Since the earliest days of television, Nielsen has ruled the TV audience-measuring roost. Using a combination of set meters, code readers, and personal diaries, they have collected Americans’ viewing habits and sold the data to networks and advertisers. But they’re in trouble now.
By the end of this year, three-fourths of all households in the U.S. will have smart TVs with Samba pre-installed.
Samba has paid all the major television manufacturers to install their software, which suggests shows you are probably interested in, based on what you’ve been watching. They make their real money selling the detailed tracking data they have on more than 13 million viewers. Their tracking is real-time, so advertisers get it immediately, instead of waiting for Nielsen reports. It is more accurate, too.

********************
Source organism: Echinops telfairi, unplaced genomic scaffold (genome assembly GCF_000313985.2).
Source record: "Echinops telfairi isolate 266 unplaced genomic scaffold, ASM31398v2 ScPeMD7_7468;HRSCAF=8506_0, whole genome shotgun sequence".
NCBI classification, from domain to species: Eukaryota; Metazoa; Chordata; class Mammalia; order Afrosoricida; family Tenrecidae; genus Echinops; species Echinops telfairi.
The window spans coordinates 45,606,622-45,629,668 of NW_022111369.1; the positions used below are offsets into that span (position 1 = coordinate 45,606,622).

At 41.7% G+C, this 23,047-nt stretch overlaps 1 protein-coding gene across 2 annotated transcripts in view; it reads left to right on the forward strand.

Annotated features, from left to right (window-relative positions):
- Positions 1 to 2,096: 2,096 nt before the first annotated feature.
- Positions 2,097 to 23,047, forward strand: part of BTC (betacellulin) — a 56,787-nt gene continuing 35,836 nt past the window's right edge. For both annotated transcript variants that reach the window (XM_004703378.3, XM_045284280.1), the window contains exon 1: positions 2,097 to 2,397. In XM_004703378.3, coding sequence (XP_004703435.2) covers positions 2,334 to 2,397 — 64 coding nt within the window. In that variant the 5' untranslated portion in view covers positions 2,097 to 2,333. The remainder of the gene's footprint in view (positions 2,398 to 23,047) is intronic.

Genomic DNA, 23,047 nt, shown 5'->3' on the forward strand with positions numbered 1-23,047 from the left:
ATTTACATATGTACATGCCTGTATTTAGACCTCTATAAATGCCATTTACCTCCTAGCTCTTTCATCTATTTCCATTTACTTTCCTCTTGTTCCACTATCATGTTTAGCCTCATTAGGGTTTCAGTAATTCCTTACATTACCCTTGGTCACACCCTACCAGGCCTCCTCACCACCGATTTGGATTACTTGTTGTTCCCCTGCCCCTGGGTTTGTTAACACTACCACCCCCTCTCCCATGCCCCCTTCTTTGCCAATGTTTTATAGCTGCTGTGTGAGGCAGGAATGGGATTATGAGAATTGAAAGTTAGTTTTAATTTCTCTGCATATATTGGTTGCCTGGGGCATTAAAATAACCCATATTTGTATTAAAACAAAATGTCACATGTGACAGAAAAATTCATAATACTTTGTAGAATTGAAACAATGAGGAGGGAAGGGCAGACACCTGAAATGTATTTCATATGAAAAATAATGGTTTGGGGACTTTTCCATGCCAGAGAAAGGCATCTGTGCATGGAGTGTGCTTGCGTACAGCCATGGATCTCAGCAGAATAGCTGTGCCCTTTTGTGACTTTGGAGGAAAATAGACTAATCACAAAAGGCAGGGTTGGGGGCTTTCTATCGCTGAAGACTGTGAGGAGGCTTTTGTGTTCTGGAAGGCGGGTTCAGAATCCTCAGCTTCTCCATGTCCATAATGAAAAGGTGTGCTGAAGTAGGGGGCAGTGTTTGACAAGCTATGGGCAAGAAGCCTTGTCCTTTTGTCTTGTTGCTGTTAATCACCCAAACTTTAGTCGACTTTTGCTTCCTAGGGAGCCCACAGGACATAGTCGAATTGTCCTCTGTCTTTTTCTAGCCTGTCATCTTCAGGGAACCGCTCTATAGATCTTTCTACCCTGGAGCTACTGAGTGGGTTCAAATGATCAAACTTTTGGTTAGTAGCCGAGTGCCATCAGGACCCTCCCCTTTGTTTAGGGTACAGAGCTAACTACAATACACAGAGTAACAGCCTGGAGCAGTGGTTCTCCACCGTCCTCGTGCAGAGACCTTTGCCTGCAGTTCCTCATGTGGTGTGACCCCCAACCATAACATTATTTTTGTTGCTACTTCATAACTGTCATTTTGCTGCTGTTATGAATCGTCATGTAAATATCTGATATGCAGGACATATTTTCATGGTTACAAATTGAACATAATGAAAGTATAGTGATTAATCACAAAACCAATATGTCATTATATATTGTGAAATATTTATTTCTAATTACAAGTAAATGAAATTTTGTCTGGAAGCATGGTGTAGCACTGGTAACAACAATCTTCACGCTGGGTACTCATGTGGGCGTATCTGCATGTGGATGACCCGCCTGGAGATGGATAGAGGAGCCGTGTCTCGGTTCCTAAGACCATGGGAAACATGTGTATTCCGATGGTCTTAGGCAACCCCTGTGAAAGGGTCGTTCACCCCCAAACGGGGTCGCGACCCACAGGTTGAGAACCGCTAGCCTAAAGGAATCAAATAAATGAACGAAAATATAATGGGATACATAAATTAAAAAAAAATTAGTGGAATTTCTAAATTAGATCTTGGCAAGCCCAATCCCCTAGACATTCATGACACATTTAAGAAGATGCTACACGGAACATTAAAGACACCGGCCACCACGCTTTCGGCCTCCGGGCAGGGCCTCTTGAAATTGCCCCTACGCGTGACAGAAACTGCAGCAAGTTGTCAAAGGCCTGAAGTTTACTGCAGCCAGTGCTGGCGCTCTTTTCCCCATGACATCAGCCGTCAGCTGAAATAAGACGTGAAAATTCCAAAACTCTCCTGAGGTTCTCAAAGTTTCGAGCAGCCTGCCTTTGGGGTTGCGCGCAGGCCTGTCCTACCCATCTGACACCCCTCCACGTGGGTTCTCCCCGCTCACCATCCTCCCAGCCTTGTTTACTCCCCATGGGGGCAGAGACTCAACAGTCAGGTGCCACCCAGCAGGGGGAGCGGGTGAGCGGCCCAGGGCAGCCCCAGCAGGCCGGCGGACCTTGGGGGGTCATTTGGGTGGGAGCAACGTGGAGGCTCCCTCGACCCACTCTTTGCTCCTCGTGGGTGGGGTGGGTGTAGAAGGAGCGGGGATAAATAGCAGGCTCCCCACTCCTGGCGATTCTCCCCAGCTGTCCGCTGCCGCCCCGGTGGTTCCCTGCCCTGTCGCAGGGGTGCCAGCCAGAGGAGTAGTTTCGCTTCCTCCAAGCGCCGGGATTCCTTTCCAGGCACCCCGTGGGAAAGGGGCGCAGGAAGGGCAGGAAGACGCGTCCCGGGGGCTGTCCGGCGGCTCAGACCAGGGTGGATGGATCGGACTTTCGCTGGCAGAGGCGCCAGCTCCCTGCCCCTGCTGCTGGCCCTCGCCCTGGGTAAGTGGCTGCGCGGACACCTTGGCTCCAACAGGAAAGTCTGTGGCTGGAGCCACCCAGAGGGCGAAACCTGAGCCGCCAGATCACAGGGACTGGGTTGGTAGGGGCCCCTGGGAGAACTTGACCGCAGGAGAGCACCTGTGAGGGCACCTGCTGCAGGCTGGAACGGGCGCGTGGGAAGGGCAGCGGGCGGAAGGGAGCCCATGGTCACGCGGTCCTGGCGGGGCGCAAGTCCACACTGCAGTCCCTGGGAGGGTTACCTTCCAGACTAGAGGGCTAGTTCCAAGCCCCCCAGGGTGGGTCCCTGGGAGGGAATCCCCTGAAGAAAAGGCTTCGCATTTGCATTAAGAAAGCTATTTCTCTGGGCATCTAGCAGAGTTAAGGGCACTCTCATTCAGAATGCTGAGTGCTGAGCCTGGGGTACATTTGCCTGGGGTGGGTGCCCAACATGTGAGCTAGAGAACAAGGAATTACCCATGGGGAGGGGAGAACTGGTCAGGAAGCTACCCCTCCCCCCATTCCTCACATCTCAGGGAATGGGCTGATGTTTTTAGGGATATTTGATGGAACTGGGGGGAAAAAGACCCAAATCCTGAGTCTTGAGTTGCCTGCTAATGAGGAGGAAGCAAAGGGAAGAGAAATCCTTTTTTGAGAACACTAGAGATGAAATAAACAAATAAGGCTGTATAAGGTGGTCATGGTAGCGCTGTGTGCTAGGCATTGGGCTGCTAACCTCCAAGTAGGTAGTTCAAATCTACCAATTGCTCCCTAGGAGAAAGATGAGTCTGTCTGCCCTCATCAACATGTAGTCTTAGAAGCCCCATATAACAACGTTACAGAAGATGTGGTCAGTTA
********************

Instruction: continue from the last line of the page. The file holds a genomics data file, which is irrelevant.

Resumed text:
Samba has the additional ability to recognize and identify all your devices that use the same internet connection as your TV.
This goes far beyond viewing habits. Samba tracks you wherever you go and uses your TV watching data to send ads to your phones, tablets, and laptops. It is unlikely these were the kinds of “special offers” you had in mind when you agreed to opt in. Executives say more than 90% of users of smart TVs opted in, but for what? David Kitchen, a London software engineer, said “You appear to opt into a discovery-recommendation service, but what you’re really opting into is pervasive monitoring.” On their website, Samba makes no bones about where the real value lies, promising advertisers they can “Discover what TV audiences are watching and activate data- and device- syncing across screens to amplify media investments.”
It’s the kind of thing A.I. is best at.